Be strategic in terms of what you do yourself, and what you employ professionals to do.We were told that we needed both a project manager and a quantity surveyor, but we discovered that it would have been easier and more accurate for us to cost the materials ourselves, rather than getting the surveyor to do it.
Nobody knows your project better than you, so if it’s an option, consider taking time out from work and drawing a salary as part of your build. That way you can commit to the project. For us, trying to combine the build with running a business was tough.
Have a generous contingency fund. We started with 10 per cent of the total cost, but this ran out almost immediately due to delays and costing errors. Having at least 20 per cent will mitigate any issues you encounter.
Make sure you commission an architect you get on with. You’ll be spending a lot of time together, and if you’re building your forever home, it should be a collaboration.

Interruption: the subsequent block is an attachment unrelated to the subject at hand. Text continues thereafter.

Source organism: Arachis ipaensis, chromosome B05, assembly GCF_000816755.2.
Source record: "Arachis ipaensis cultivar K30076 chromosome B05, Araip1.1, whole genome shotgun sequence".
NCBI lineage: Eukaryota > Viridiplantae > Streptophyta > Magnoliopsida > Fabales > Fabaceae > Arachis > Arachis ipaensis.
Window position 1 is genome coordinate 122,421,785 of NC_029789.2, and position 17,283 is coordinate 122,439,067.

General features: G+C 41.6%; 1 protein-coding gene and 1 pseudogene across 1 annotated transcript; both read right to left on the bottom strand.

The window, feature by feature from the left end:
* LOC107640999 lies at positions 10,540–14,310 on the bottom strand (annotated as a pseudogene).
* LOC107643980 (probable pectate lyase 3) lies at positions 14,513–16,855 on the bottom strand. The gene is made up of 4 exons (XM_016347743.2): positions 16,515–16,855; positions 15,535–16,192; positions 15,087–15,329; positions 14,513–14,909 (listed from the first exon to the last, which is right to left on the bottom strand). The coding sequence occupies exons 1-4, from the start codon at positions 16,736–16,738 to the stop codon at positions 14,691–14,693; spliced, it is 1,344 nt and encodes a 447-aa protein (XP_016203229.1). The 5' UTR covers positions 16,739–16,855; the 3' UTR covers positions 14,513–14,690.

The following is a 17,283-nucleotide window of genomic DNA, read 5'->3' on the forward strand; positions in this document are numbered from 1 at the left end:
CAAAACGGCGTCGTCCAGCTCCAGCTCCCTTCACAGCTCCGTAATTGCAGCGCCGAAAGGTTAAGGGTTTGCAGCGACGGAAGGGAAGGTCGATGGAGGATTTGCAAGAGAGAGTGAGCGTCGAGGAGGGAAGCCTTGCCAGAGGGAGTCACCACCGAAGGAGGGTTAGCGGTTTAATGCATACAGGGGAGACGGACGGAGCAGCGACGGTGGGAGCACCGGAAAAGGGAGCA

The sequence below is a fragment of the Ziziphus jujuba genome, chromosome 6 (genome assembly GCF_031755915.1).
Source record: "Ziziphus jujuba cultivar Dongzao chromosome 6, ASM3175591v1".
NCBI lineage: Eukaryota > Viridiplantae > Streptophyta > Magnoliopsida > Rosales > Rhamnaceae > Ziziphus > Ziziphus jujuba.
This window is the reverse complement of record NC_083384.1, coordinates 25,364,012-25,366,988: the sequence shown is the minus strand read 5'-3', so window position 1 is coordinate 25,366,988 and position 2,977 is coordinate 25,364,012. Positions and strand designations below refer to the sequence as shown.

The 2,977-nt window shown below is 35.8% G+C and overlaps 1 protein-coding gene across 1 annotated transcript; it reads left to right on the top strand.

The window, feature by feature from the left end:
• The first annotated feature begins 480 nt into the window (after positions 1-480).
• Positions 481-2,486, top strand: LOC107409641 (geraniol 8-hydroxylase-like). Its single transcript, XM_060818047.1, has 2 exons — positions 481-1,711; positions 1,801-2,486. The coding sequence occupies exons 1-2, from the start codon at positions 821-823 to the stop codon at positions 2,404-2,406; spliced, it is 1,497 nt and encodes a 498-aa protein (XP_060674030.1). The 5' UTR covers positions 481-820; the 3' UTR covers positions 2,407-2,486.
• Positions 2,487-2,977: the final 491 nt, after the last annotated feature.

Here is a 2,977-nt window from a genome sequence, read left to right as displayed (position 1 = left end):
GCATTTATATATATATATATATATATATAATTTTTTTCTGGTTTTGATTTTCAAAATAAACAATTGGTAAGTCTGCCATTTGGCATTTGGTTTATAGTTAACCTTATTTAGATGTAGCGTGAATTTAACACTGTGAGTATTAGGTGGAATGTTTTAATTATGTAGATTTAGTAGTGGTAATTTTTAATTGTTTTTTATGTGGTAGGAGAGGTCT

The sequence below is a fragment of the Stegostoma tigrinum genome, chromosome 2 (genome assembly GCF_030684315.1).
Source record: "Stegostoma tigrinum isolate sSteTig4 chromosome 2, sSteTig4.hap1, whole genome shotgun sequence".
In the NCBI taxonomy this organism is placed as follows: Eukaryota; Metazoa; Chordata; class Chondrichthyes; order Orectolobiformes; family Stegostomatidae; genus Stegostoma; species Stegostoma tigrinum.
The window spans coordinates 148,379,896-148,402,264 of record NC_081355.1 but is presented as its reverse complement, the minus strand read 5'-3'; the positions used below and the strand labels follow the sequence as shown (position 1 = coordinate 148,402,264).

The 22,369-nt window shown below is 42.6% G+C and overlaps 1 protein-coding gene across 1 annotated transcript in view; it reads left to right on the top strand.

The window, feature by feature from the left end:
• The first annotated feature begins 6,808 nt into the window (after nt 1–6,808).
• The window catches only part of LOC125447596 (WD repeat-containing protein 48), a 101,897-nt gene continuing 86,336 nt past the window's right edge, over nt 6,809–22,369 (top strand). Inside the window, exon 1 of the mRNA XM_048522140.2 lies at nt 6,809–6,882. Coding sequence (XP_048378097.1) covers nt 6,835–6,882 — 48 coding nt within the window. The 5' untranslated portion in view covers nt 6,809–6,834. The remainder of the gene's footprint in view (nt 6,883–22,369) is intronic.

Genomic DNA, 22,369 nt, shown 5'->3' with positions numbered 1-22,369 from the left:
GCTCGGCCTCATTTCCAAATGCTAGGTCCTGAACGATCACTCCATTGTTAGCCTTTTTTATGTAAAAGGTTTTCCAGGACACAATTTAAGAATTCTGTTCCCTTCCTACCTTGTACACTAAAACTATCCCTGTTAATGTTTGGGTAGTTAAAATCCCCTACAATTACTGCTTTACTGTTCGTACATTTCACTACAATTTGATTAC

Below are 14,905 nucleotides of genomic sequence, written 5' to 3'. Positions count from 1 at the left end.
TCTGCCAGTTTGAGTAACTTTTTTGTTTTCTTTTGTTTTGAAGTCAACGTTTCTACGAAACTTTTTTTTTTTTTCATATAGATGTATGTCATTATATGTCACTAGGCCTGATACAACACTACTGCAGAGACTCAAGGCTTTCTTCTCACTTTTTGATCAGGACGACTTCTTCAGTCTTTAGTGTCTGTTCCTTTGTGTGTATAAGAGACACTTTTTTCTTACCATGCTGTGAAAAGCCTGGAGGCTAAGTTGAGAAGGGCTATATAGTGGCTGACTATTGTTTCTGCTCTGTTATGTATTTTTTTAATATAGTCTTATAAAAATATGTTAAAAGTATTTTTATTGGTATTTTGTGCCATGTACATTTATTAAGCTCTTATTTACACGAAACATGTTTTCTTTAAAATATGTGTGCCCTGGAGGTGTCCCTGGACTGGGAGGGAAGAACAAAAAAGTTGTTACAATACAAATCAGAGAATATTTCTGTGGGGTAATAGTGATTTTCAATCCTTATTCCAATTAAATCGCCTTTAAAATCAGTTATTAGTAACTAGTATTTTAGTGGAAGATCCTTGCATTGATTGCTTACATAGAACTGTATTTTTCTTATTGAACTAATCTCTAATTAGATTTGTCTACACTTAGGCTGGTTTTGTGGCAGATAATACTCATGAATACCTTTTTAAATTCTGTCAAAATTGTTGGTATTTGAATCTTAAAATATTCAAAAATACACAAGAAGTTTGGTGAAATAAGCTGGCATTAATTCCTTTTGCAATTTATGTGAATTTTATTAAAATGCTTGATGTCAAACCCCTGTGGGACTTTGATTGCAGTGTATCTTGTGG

Use tried-and-tested materials, rather than experimenting. We used shou sugi ban (or charred wood) for our decking, which turned out to be a bad idea: it’s great for its intended use, on walls, but as flooring it just gets dirty.
Jon and Nik Daughtry are taking part in the My Habitat project, which takes a look inside the homes of some of the UK’s most creative personalities. habitat.co.uk/inspiration
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